Friday, July 10, 2009

Jacques-Francois Menou

Jacques-François de Menou, baron de Boussay was a French general under Napoleon I of France. Born Jacques Menou in Boussay (Indre-et-Loire) on 3 September 1750, he died in Mestre in the Veneto on 13 August 1810. In 1798 Le Moniteur documented Napoleon's conversion to Islam, claiming his new Muslim name as ‘Aly Napoleon Bonaparte’.[1] The newspaper referenced Manou's Islamic conversion, who changed his name to Abdullah Jacques-François de Boussay, baron de Menou. He later later married an Egyptian woman, Sitti Zoubeida, the daughter of a bath-house keeper. She was possibly a descendant from the line of prophet Muhammad. [2]

Captain Pierre-François Bouchard reported to him the discovery of the Rosetta stone, a vital key in unlocking the lost language of hieroglyphics.[3]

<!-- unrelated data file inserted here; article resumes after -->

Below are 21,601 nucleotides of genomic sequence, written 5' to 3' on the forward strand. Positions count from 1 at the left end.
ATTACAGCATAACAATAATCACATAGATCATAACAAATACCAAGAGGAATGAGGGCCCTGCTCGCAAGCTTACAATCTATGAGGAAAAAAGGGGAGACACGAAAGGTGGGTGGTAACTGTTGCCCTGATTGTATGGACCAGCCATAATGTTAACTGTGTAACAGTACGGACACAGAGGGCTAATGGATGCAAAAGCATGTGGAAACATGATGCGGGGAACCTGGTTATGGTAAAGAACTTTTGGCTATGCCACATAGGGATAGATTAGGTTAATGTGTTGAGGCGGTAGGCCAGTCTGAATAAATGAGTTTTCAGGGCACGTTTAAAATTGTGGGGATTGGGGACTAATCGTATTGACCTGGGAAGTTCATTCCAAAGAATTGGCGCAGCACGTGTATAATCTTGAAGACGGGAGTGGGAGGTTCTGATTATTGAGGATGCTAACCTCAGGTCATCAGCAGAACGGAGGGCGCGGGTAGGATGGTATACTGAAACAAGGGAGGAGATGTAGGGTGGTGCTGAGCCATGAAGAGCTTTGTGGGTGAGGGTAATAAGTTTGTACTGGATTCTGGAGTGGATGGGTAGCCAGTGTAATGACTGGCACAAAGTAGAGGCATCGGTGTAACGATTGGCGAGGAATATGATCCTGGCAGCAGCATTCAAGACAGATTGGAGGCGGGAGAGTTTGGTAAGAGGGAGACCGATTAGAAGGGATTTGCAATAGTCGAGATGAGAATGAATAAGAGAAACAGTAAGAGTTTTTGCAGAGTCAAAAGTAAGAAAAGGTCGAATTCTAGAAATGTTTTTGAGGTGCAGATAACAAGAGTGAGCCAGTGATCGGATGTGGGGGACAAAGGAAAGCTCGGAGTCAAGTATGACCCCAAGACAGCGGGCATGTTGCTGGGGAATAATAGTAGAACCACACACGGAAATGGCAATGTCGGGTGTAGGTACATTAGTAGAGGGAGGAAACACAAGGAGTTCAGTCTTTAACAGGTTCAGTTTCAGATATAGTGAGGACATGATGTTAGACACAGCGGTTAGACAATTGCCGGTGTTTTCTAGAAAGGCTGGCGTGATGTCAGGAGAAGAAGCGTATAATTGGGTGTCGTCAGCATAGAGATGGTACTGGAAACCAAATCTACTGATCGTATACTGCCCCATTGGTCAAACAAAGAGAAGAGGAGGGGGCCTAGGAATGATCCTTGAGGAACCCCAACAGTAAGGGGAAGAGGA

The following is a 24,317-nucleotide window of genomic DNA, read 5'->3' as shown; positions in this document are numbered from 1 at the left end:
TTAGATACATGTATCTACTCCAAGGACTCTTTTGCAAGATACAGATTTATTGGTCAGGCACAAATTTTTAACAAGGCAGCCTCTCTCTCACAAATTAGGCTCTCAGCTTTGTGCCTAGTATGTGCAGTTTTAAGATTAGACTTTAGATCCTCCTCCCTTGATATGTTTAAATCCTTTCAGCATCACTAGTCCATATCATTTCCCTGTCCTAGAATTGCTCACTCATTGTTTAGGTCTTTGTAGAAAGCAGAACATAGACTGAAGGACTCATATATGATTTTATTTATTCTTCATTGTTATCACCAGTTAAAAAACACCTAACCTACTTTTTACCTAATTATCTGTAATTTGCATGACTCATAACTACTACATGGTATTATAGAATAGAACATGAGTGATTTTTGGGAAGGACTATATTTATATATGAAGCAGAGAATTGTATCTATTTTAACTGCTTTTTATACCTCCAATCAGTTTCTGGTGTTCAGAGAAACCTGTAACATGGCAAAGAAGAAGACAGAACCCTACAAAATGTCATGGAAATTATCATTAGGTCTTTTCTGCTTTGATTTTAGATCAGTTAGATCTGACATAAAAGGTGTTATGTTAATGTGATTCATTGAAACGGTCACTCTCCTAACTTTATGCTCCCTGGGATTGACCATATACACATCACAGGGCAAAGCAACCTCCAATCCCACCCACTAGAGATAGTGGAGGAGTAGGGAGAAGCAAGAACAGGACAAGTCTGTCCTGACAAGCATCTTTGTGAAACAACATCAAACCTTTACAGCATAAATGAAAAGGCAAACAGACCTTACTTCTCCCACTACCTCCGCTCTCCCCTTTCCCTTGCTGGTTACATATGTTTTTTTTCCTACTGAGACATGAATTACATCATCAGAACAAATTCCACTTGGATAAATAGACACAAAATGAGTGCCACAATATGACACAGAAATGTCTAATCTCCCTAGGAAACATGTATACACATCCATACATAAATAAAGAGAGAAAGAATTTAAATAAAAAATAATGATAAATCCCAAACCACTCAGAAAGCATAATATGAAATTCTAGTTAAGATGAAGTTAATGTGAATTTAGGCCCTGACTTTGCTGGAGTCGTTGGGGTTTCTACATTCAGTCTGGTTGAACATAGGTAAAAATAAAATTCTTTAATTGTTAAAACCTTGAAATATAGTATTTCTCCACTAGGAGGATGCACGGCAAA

On the assassination of Jean Baptiste Kléber on 14 June 1800, Menou, as senior officer, succeeded to the command of the Army of Egypt. After a dismal tenure, he surrendered Alexandria, the last French position in Egypt, on 30 August 1801.

He was appointed to the Tribunate in 1802. Administrator of Piedmont, he was appointed Governor of Tuscany in 1805, and later Governor of Venice.

Recalled to France 23 July 1810, he died at Mestre in the Veneto 13 August 1810.

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